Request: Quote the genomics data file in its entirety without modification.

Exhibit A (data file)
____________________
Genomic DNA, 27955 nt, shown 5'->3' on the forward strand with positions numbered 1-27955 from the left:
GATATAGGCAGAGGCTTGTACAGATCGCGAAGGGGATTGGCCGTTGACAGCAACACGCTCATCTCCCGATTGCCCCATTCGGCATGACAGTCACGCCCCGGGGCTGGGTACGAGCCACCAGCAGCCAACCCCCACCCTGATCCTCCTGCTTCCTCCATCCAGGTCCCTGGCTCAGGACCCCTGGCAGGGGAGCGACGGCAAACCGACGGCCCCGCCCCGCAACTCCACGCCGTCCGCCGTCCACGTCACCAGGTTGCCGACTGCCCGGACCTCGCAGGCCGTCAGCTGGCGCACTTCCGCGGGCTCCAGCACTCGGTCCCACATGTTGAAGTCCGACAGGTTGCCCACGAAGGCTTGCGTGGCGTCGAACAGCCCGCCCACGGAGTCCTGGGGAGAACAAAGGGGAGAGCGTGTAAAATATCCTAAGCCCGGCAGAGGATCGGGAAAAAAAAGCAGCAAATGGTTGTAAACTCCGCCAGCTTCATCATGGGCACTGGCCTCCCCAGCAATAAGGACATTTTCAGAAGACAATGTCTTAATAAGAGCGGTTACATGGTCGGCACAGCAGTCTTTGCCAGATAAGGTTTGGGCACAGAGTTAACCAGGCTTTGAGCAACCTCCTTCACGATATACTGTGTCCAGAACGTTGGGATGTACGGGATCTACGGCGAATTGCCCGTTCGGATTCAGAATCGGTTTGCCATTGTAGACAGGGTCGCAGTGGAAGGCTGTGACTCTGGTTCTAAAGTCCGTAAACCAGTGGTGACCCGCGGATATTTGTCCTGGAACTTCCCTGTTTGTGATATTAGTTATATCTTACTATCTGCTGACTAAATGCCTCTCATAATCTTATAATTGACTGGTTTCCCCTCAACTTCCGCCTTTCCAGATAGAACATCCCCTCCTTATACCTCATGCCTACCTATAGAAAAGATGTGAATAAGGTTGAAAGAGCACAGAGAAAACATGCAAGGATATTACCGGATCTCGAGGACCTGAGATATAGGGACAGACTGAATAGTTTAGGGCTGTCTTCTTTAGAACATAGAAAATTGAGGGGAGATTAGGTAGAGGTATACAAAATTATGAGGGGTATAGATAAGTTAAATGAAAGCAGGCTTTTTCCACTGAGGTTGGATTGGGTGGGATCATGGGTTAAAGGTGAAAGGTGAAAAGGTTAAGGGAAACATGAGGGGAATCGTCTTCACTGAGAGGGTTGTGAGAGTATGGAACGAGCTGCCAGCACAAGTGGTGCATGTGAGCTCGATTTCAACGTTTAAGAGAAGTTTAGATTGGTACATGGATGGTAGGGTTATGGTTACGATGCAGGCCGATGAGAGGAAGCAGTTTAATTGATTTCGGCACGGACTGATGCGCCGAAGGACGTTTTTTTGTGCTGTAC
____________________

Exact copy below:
Genomic DNA, 27955 nt, shown 5'->3' on the forward strand with positions numbered 1-27955 from the left:
GATATAGGCAGAGGCTTGTACAGATCGCGAAGGGGATTGGCCGTTGACAGCAACACGCTCATCTCCCGATTGCCCCATTCGGCATGACAGTCACGCCCCGGGGCTGGGTACGAGCCACCAGCAGCCAACCCCCACCCTGATCCTCCTGCTTCCTCCATCCAGGTCCCTGGCTCAGGACCCCTGGCAGGGGAGCGACGGCAAACCGACGGCCCCGCCCCGCAACTCCACGCCGTCCGCCGTCCACGTCACCAGGTTGCCGACTGCCCGGACCTCGCAGGCCGTCAGCTGGCGCACTTCCGCGGGCTCCAGCACTCGGTCCCACATGTTGAAGTCCGACAGGTTGCCCACGAAGGCTTGCGTGGCGTCGAACAGCCCGCCCACGGAGTCCTGGGGAGAACAAAGGGGAGAGCGTGTAAAATATCCTAAGCCCGGCAGAGGATCGGGAAAAAAAAGCAGCAAATGGTTGTAAACTCCGCCAGCTTCATCATGGGCACTGGCCTCCCCAGCAATAAGGACATTTTCAGAAGACAATGTCTTAATAAGAGCGGTTACATGGTCGGCACAGCAGTCTTTGCCAGATAAGGTTTGGGCACAGAGTTAACCAGGCTTTGAGCAACCTCCTTCACGATATACTGTGTCCAGAACGTTGGGATGTACGGGATCTACGGCGAATTGCCCGTTCGGATTCAGAATCGGTTTGCCATTGTAGACAGGGTCGCAGTGGAAGGCTGTGACTCTGGTTCTAAAGTCCGTAAACCAGTGGTGACCCGCGGATATTTGTCCTGGAACTTCCCTGTTTGTGATATTAGTTATATCTTACTATCTGCTGACTAAATGCCTCTCATAATCTTATAATTGACTGGTTTCCCCTCAACTTCCGCCTTTCCAGATAGAACATCCCCTCCTTATACCTCATGCCTACCTATAGAAAAGATGTGAATAAGGTTGAAAGAGCACAGAGAAAACATGCAAGGATATTACCGGATCTCGAGGACCTGAGATATAGGGACAGACTGAATAGTTTAGGGCTGTCTTCTTTAGAACATAGAAAATTGAGGGGAGATTAGGTAGAGGTATACAAAATTATGAGGGGTATAGATAAGTTAAATGAAAGCAGGCTTTTTCCACTGAGGTTGGATTGGGTGGGATCATGGGTTAAAGGTGAAAGGTGAAAAGGTTAAGGGAAACATGAGGGGAATCGTCTTCACTGAGAGGGTTGTGAGAGTATGGAACGAGCTGCCAGCACAAGTGGTGCATGTGAGCTCGATTTCAACGTTTAAGAGAAGTTTAGATTGGTACATGGATGGTAGGGTTATGGTTACGATGCAGGCCGATGAGAGGAAGCAGTTTAATTGATTTCGGCACGGACTGATGCGCCGAAGGACGTTTTTTTGTGCTGTAC